Published: Mon, November 12, 2018
Worldwide | By Stella Potter

Woman charged over Australia strawberry needle scare

Woman charged over Australia strawberry needle scare

Australia's strawberry industry, worth A$160 million ($116 million), was rocked in September after almost 200 complaints were made of sewing needles found in strawberries and other fruits.

A safety warning over the strawberries has been in effect since 12 September.

An Australian woman has been charged for allegedly hiding sewing needles inside strawberries bound for supermarkets across the country in a weird crime that left a number of people hospitalized and sparked a string of copycat incidents.

Detective John Walker of the State Crime Command said she worked in the strawberry industry near the town of Caboolture, north of Brisbane.

Suspect My Ut Trinh, 50, arrives at Brisbane police watch-house on Sunday.

She has not said whether she will fight the charges against her.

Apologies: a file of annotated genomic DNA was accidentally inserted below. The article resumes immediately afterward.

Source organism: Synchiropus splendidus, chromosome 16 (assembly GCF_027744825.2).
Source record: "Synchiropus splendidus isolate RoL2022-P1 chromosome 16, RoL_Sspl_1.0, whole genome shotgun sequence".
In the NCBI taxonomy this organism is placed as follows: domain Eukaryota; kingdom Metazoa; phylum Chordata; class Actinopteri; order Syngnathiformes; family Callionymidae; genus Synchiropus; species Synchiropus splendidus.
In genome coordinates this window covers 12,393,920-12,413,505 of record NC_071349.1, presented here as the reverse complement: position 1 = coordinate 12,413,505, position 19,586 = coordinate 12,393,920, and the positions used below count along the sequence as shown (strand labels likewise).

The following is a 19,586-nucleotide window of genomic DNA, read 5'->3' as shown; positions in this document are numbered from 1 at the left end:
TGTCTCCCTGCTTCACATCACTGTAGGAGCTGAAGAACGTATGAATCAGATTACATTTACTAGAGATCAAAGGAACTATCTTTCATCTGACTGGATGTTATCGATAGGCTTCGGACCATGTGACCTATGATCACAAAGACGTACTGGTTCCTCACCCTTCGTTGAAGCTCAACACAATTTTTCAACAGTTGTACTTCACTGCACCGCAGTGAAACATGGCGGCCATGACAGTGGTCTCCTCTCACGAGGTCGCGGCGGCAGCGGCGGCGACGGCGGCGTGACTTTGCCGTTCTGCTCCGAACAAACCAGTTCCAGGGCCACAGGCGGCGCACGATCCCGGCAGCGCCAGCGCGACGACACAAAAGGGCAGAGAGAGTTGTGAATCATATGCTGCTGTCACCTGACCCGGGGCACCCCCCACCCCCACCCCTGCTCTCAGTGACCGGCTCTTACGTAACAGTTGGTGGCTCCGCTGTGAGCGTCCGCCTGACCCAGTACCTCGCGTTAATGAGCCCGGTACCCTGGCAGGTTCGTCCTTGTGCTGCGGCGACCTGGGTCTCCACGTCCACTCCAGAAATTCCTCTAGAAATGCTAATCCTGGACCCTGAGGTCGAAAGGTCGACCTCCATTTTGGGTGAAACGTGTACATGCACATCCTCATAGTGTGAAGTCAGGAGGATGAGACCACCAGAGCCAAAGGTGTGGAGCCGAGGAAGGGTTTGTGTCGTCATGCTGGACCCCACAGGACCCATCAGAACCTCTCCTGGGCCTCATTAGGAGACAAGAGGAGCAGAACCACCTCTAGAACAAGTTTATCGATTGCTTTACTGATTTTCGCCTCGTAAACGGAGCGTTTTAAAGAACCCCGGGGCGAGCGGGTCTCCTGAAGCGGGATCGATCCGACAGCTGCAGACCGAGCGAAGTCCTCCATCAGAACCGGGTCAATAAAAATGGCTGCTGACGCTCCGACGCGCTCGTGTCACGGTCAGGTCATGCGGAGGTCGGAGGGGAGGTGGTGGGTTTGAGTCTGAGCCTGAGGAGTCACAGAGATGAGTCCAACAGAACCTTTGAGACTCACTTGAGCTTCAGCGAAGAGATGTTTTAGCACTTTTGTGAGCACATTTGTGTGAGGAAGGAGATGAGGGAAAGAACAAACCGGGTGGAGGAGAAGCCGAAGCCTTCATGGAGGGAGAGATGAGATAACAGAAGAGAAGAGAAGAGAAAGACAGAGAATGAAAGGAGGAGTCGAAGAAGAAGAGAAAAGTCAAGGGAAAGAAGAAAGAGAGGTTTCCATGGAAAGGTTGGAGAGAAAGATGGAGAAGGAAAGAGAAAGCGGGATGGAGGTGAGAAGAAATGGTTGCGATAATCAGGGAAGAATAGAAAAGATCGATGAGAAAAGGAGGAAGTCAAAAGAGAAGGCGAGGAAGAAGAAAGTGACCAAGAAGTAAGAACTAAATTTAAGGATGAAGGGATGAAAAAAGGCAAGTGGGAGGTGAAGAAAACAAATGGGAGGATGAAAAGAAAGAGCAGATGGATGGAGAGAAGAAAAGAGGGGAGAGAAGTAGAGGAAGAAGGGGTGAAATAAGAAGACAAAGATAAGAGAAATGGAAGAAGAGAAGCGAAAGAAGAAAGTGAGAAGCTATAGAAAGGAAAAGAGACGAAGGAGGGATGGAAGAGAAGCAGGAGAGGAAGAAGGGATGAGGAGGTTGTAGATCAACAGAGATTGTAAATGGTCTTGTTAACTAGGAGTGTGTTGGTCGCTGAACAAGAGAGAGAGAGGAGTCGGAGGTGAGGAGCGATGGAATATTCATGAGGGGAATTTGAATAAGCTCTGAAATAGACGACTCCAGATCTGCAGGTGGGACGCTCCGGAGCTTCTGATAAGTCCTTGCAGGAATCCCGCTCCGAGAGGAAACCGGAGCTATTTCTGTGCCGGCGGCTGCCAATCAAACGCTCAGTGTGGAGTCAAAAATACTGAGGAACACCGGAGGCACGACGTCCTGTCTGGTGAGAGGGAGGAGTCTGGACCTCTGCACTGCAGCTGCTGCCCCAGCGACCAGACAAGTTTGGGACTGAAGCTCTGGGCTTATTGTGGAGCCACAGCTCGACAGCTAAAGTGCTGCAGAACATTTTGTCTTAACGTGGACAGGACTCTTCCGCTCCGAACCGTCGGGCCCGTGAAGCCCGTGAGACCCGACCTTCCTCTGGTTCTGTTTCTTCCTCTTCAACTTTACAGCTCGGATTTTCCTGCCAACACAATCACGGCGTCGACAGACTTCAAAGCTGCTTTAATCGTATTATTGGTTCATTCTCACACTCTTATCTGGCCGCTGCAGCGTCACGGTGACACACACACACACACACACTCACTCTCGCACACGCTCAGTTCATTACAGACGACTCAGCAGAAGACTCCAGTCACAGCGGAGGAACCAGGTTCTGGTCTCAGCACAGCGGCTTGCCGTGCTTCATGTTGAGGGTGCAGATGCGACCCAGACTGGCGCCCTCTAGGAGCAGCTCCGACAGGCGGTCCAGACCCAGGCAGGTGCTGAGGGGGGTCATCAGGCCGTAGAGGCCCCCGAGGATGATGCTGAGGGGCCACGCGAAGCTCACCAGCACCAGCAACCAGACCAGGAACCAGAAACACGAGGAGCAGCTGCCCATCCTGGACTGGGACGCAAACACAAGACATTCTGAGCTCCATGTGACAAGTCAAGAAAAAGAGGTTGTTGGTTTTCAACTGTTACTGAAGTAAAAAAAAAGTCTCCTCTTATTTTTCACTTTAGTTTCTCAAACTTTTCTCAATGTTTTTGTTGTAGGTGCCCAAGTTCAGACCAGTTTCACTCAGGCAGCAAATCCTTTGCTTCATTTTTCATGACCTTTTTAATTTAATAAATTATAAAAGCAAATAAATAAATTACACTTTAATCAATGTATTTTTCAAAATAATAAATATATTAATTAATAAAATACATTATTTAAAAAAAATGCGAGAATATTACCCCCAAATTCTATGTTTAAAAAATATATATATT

The refugee, who asked for a Vietnamese interpreter, is charged with seven counts of contamination of goods - between September 2 to 5 - with intent to cause economic loss.

Authorities in all six of the country's states were investigating the tampering that has led to needles or pins being found in strawberries, apples and bananas.

"This has probably been one of the most trying investigations that I've been part of", Jon Wacker, a police official in the largest strawberry producing region of Queensland, where the crisis was first reported, told reporters.

Her alleged involvement in the contamination is not yet known.

Ms Trinh went to a pre-arranged meeting with police to provide a DNA sample two weeks ago, prior to her arrest, Mr Cridland said.

November 11 - My Ut Trinh was taken into custody and charged with seven counts of contamination of goods.

Queensland's strawberry industry collapsed during the industry's growing season, with thousands of strawberries dumped as supermarkets and shops pulled the fruit from shelves.

The Queensland and West Australian governments both offered $100,000 rewards for information leading to the arrest of the person or people responsible, while Prime Minister Scott Morrison introduced tougher fruit-tampering laws that would see those convicted face greater jail time.

The Queensland Strawberry Growers Association have also congratulated Queensland Police for their efforts.

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